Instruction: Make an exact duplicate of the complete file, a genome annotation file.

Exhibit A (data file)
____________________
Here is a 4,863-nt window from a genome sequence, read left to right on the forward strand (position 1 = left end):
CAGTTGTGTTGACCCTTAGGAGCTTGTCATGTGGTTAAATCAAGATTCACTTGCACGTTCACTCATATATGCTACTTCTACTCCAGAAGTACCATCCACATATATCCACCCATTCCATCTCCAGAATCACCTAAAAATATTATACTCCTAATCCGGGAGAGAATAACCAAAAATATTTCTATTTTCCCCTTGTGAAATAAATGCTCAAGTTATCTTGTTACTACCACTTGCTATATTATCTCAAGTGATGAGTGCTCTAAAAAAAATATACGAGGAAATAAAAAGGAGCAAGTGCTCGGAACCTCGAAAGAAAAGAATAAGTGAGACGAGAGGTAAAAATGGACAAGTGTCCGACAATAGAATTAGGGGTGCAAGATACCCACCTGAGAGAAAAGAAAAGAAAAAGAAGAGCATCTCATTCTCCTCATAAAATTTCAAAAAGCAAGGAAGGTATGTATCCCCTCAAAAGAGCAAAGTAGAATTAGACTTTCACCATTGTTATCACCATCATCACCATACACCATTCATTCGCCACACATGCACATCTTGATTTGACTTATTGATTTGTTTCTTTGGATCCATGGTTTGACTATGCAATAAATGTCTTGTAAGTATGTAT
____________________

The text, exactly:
Here is a 4,863-nt window from a genome sequence, read left to right on the forward strand (position 1 = left end):
CAGTTGTGTTGACCCTTAGGAGCTTGTCATGTGGTTAAATCAAGATTCACTTGCACGTTCACTCATATATGCTACTTCTACTCCAGAAGTACCATCCACATATATCCACCCATTCCATCTCCAGAATCACCTAAAAATATTATACTCCTAATCCGGGAGAGAATAACCAAAAATATTTCTATTTTCCCCTTGTGAAATAAATGCTCAAGTTATCTTGTTACTACCACTTGCTATATTATCTCAAGTGATGAGTGCTCTAAAAAAAATATACGAGGAAATAAAAAGGAGCAAGTGCTCGGAACCTCGAAAGAAAAGAATAAGTGAGACGAGAGGTAAAAATGGACAAGTGTCCGACAATAGAATTAGGGGTGCAAGATACCCACCTGAGAGAAAAGAAAAGAAAAAGAAGAGCATCTCATTCTCCTCATAAAATTTCAAAAAGCAAGGAAGGTATGTATCCCCTCAAAAGAGCAAAGTAGAATTAGACTTTCACCATTGTTATCACCATCATCACCATACACCATTCATTCGCCACACATGCACATCTTGATTTGACTTATTGATTTGTTTCTTTGGATCCATGGTTTGACTATGCAATAAATGTCTTGTAAGTATGTAT